Before long paranoia takes ahold. Knowing that the apartment above her is empty, Frances begins to hear unexplained noises — a woman sobbing, footsteps and furniture moving around. When she sees a strange presence in the apartment block’s stairwell, she’s convinced that something illegal is going on, but no one, including her husband, believes her when she voices her concerns. Perhaps she’s going stir crazy after all?

On the verge of a nervous breakdown 

Eight Months on Ghazzah Street is a psychological thriller of the finest order. It reads like a woman on the verge of a nervous breakdown, but because Frances is an intelligent worldy-wise woman, you know that her fears aren’t fickle.

Mantel builds up the tension slowly but surely, revealing Frances’ increasing sense of foreboding through diary entries that are interspersed throughout the third-person narrative. It’s a highly effective device.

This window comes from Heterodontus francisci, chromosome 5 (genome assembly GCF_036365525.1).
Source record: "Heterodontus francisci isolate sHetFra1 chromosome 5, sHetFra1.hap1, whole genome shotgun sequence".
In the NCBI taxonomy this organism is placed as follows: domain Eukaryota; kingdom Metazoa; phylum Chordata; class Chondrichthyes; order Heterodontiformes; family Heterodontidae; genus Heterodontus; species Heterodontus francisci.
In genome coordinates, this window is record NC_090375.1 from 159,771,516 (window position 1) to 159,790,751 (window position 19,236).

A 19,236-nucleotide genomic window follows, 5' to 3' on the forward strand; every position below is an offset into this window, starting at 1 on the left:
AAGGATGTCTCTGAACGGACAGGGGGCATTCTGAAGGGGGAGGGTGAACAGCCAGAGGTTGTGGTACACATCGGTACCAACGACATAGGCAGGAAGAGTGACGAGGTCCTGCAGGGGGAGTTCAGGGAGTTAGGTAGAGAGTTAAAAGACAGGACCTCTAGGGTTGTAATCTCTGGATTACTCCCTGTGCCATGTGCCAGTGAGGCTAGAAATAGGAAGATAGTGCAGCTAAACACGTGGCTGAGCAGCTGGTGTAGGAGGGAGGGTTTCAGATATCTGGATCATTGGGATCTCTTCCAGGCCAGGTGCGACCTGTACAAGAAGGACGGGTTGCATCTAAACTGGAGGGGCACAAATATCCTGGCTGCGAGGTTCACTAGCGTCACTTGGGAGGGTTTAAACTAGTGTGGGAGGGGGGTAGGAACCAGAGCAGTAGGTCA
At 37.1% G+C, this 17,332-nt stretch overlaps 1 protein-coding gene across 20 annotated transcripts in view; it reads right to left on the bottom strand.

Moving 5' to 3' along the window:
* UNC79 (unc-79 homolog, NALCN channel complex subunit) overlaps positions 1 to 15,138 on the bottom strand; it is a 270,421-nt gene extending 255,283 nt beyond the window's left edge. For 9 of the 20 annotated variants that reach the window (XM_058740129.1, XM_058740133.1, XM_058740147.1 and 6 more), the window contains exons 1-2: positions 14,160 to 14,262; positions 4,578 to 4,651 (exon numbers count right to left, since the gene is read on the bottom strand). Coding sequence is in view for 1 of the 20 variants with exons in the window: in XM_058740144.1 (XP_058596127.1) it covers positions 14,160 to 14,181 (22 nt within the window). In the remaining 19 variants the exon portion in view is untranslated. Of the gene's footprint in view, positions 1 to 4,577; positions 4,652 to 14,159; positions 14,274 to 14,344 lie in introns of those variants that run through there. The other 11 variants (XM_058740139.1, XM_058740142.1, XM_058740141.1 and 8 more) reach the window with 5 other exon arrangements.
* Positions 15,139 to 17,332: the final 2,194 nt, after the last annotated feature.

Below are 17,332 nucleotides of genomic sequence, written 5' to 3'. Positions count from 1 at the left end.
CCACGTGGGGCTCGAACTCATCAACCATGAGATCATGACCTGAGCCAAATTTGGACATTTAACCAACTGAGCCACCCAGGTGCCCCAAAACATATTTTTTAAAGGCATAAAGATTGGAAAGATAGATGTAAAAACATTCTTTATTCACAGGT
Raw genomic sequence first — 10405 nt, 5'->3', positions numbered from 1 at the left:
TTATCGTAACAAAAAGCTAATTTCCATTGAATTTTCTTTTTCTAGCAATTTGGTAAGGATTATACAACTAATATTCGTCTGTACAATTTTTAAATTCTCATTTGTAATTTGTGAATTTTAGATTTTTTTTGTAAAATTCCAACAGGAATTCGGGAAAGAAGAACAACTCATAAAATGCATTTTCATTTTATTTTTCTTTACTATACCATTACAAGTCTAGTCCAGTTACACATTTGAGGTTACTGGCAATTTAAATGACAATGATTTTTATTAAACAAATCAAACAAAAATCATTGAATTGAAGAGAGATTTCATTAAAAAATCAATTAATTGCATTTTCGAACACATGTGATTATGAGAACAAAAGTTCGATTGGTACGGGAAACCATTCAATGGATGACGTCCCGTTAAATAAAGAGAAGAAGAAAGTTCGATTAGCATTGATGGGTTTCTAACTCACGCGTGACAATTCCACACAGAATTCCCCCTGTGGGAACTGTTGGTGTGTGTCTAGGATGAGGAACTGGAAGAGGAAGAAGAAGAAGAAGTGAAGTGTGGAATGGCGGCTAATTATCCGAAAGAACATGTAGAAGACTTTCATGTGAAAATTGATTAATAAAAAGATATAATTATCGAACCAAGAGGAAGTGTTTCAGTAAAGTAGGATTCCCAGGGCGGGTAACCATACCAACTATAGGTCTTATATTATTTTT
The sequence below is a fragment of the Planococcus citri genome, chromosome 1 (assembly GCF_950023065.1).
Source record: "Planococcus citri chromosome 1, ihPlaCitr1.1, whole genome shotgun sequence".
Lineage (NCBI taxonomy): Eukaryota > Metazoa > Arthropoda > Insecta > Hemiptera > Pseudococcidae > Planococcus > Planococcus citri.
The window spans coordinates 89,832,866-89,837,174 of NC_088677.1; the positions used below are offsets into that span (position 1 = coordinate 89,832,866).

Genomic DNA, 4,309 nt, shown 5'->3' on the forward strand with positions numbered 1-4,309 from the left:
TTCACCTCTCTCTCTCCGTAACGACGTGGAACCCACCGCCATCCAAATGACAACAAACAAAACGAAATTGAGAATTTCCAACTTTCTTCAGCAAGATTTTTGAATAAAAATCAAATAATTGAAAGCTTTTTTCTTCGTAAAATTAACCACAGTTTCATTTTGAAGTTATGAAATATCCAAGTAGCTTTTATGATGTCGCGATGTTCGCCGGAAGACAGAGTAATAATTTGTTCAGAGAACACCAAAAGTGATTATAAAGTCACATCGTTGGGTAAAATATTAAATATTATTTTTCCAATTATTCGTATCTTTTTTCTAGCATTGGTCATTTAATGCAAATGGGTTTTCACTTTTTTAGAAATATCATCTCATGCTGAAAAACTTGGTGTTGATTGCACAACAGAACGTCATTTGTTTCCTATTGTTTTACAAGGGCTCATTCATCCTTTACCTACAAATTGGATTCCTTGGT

Interestingly, the story does not paint a very flattering portrait of Saudi Arabia, but Mantel, who lived in Jeddah with her husband, a geologist, for four years in the 1980s, makes no bones about this. In the reader’s guide that comes with this edition, she writes: “When you come across an alien culture you must not automatically respect it. You must sometimes  pay it the compliment of hating it.”

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22 thoughts on “‘Eight Months on Ghazzah Street’ by Hilary Mantel

  1. I loved Mantel’s memoir Giving Up The Ghost and I have Wolf Hall to read but you’ve just gone and made me want to read this book first – right now, in fact. Sounds like a good book for book group discussion.